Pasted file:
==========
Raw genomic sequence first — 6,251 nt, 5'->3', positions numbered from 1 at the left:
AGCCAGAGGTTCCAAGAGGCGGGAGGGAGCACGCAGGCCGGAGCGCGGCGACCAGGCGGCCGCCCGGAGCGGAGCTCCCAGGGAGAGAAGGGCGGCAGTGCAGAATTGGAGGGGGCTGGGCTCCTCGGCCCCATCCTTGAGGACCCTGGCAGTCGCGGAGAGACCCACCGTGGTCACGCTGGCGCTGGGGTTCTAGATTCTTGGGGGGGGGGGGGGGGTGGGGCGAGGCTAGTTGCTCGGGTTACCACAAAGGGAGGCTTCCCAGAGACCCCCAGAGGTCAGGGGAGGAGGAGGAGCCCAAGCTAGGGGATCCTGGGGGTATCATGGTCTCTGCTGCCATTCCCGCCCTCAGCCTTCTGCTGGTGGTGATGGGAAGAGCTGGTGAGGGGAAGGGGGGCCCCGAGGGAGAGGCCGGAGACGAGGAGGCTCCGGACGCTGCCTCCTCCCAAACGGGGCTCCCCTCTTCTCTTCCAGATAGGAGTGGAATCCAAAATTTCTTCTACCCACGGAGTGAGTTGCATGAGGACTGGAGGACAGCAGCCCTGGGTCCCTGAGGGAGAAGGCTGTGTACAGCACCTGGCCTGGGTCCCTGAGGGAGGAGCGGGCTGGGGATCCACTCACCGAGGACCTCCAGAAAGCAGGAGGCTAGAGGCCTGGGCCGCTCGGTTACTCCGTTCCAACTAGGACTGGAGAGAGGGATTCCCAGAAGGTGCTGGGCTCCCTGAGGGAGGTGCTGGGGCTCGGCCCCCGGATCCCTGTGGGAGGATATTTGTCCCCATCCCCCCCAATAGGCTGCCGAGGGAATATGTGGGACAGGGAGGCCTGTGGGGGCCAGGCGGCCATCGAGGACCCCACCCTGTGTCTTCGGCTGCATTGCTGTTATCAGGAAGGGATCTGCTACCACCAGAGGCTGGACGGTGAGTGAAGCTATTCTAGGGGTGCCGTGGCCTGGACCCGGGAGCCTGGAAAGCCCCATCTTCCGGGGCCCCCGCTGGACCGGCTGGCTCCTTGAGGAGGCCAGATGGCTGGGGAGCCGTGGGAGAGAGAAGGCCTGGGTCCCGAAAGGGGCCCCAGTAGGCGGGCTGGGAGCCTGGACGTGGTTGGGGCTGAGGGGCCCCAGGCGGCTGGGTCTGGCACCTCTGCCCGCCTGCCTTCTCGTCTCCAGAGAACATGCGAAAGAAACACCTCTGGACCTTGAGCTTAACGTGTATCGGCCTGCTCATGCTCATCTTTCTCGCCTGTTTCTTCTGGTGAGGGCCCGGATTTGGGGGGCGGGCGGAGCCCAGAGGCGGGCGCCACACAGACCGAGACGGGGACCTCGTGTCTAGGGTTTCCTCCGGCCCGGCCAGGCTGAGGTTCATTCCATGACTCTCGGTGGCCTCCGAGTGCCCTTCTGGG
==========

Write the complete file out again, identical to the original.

Raw genomic sequence first — 6,251 nt, 5'->3', positions numbered from 1 at the left:
AGCCAGAGGTTCCAAGAGGCGGGAGGGAGCACGCAGGCCGGAGCGCGGCGACCAGGCGGCCGCCCGGAGCGGAGCTCCCAGGGAGAGAAGGGCGGCAGTGCAGAATTGGAGGGGGCTGGGCTCCTCGGCCCCATCCTTGAGGACCCTGGCAGTCGCGGAGAGACCCACCGTGGTCACGCTGGCGCTGGGGTTCTAGATTCTTGGGGGGGGGGGGGGGGTGGGGCGAGGCTAGTTGCTCGGGTTACCACAAAGGGAGGCTTCCCAGAGACCCCCAGAGGTCAGGGGAGGAGGAGGAGCCCAAGCTAGGGGATCCTGGGGGTATCATGGTCTCTGCTGCCATTCCCGCCCTCAGCCTTCTGCTGGTGGTGATGGGAAGAGCTGGTGAGGGGAAGGGGGGCCCCGAGGGAGAGGCCGGAGACGAGGAGGCTCCGGACGCTGCCTCCTCCCAAACGGGGCTCCCCTCTTCTCTTCCAGATAGGAGTGGAATCCAAAATTTCTTCTACCCACGGAGTGAGTTGCATGAGGACTGGAGGACAGCAGCCCTGGGTCCCTGAGGGAGAAGGCTGTGTACAGCACCTGGCCTGGGTCCCTGAGGGAGGAGCGGGCTGGGGATCCACTCACCGAGGACCTCCAGAAAGCAGGAGGCTAGAGGCCTGGGCCGCTCGGTTACTCCGTTCCAACTAGGACTGGAGAGAGGGATTCCCAGAAGGTGCTGGGCTCCCTGAGGGAGGTGCTGGGGCTCGGCCCCCGGATCCCTGTGGGAGGATATTTGTCCCCATCCCCCCCAATAGGCTGCCGAGGGAATATGTGGGACAGGGAGGCCTGTGGGGGCCAGGCGGCCATCGAGGACCCCACCCTGTGTCTTCGGCTGCATTGCTGTTATCAGGAAGGGATCTGCTACCACCAGAGGCTGGACGGTGAGTGAAGCTATTCTAGGGGTGCCGTGGCCTGGACCCGGGAGCCTGGAAAGCCCCATCTTCCGGGGCCCCCGCTGGACCGGCTGGCTCCTTGAGGAGGCCAGATGGCTGGGGAGCCGTGGGAGAGAGAAGGCCTGGGTCCCGAAAGGGGCCCCAGTAGGCGGGCTGGGAGCCTGGACGTGGTTGGGGCTGAGGGGCCCCAGGCGGCTGGGTCTGGCACCTCTGCCCGCCTGCCTTCTCGTCTCCAGAGAACATGCGAAAGAAACACCTCTGGACCTTGAGCTTAACGTGTATCGGCCTGCTCATGCTCATCTTTCTCGCCTGTTTCTTCTGGTGAGGGCCCGGATTTGGGGGGCGGGCGGAGCCCAGAGGCGGGCGCCACACAGACCGAGACGGGGACCTCGTGTCTAGGGTTTCCTCCGGCCCGGCCAGGCTGAGGTTCATTCCATGACTCTCGGTGGCCTCCGAGTGCCCTTCTGGG